Waiting for the Return of Textile Industry


Kunle Aderinokun captures the expectations of Nigerians who are calling for the return of the Nigerian textile industry, as well as the implementation of programmes to encourage artisanship in Nigeria

The textile industry, which used to be the glory of the Nigerian economy has been in the doldrums for a long time. Apart from the absence of incentives to textile manufacturers in terms of duty waivers for raw materials and machine importation, the perennial poor power supply subsists. Besides, even if and when the duty waivers are granted, assessing forex to finance such is like the camel passing through the eye of the needle. 

Little wonder that most of the known names in textile manufacturing have relocated their operations to neighbouring countries, in times past. 

Unfortunately, the fiscal and monetary authorities have not done enough to assuage the plights of the textile industry. It would not be out of place to say the action or inaction of the fiscal and monetary authorities killed the sector. 

The problem with the textile sector didn’t start today, their woes are only compounded by the lack of focus and direction of the present administration. The crisis predates the fourth republic- it started in the 1980s because for about 20 years after Nigeria’s independence, the sector was at its peak. Producing at a capacity of more than 1.4 billion pieces of products, the textile industry, which had the likes of Arewa Textile Plc, United Nigeria Textile Limited, African Textile Manufacturers Limited, Sunflag Group Nigeria Limited, Nigerian Embroidery Lace Manufacturing Company Limited. Fantext Nigeria Limited, then was generating over $2 billion, annually. Many years down the line, the textile industry’s fortunes have, however, dwindled due to bad policies of successive governments and a lack of patriotism on the part of the leaders and the led.

As Nigeria marks her 62nd anniversary and counts losses in economic values, it is an opportune time for the government to reflect and trace its steps back to right the wrongs to put the industry on the path of recovery, growth, and sustainability.

Outsourcing Artisans’ Jobs

There is no doubt that the strength of a nation’s economy is its small businesses. Any nation serious about economic development and prosperity never jokes with them. That’s what is obtainable in the western world and other nations worth their salt. Behind these small businesses are the creative minds and skilled workers called artisans: they are the souls of small businesses. Largely occupying the informal sector of the Nigerian economy, but inadequately captured, they contribute significantly to the GDP. They are, however, among the least catered for or rewarded because programmes by successive governments to uplift them to global standards over the years have been sub-optimally implemented.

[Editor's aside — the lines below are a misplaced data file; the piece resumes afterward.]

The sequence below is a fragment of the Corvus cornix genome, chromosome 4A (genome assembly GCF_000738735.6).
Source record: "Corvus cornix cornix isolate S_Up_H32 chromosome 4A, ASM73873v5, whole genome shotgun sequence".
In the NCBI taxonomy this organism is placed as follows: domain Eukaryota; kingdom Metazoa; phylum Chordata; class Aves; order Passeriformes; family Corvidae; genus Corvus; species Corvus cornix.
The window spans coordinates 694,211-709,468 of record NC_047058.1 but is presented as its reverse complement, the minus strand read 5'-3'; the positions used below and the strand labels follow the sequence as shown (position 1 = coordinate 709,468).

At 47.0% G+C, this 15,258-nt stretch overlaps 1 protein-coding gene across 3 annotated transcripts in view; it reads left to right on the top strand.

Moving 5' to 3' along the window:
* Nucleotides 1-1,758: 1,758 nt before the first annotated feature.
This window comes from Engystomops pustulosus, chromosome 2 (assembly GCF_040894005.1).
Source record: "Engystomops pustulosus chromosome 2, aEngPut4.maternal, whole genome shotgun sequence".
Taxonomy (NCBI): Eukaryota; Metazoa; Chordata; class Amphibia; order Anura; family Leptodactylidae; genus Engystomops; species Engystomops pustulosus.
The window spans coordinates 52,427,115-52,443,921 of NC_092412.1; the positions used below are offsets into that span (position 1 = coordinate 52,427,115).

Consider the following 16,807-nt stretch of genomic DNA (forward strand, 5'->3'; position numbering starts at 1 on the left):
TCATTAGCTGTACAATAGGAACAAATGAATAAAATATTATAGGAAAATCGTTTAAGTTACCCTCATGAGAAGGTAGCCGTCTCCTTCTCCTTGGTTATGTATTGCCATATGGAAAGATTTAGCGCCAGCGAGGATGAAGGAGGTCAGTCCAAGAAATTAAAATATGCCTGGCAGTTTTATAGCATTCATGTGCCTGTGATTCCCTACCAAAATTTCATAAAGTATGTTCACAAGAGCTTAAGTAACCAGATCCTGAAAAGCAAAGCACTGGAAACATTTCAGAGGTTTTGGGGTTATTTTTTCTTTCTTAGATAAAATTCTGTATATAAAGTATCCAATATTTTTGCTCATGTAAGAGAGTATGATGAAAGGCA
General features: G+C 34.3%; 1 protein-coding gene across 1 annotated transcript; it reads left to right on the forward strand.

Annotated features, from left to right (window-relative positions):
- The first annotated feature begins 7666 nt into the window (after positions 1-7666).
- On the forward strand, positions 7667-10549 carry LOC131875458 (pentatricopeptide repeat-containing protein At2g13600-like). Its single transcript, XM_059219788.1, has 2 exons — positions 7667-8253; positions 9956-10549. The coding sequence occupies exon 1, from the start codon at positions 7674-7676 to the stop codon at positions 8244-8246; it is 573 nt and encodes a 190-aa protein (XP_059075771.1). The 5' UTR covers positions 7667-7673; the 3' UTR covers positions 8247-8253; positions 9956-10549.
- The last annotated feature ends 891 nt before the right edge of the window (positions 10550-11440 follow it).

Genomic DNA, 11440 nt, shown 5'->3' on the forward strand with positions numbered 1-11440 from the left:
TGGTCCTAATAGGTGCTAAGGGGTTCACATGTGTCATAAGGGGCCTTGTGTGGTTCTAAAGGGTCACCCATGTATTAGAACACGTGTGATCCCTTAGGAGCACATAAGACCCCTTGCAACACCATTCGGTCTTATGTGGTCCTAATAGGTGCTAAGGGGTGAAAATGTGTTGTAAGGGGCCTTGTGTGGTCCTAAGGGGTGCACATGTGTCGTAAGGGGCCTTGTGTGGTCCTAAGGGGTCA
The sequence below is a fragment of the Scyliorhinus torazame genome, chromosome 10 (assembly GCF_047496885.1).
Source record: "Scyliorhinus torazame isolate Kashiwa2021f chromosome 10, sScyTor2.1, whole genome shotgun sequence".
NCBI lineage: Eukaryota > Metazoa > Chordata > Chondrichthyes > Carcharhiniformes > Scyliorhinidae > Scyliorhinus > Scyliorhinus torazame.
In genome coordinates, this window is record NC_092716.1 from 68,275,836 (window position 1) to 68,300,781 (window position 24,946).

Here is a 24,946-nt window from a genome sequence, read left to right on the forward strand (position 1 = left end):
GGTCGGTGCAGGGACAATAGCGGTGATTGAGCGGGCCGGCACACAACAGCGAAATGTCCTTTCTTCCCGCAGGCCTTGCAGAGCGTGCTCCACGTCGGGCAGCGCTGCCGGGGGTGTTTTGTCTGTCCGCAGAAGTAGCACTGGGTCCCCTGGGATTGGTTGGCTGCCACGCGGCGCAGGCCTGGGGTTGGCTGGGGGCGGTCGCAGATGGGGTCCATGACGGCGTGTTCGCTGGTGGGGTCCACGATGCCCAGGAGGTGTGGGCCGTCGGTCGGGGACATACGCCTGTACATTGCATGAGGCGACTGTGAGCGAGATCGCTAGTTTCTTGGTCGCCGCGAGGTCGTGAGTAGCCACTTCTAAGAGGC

Unfortunately, most Nigerian youths are no longer showing an appetite for skilled work. In an age when get-rich-quickly is the order of the day, many school leavers either take to commercial motorcycles or resort to internet fraud or kidnapping. All they look for is a means of livelihood.  The immediate fallout is the reliance on artisans from neighbouring countries of Togo, Benin Republic and Ghana. 

Gradually, it is becoming fashionable for construction firms to import plumbers, and tilers, from these neighbouring countries. Analysts said the government should share the blame for the failure to provide adequate support to various technical colleges in the country.

According to them, one major discouragement to artisanship is the lack of access to a regular power supply in Nigeria. In a country where big businesses spend huge some on independent power generation, it will be extremely difficult for artisans to break even. 

With heavy reliance on automation, the activities of those who run menial jobs like vulcanisers, tailors, Saloonists, plumbers, carpenters, and welders, among others are dependent on access to a power supply. In a dispensation where the cost of diesel has ballooned and poor public power supply, it is doubtful if this category of professionals can survive.

From 1960 to date, small businesses, which are the largest employers of labour have been operating without the help of governments even though nearly all the administrations in the nation have one or more initiatives or agencies established with a clear mandate to support small and medium enterprises. Such include Better Life for Rural Women,  Mass Mobilisation for Economic Recovery, Social Justice and Self Reliance (MAMSER), National Poverty Eradication Programme (NAPEP), Bank of Industry (BOI), Development Bank of Nigeria (DBN), National Association of Small And Medium Enterprises (NASME), Small and Medium Enterprises Development Agency of Nigeria (SMEDAN), Small and Medium Industries Equity Investment Scheme (SMIEIS),  The Nigerian Incentive-based Risk Sharing System for Agricultural Lending (NIRSAL), TraderMoni and MarketMoni. Many are only good on paper as they are more or less politically-motivated.  

While these initiatives may have touched the lives of some artisans and small entrepreneurs, most of them have not been designed to permeate the fabric of the problems and provide sustainable solutions to them.  

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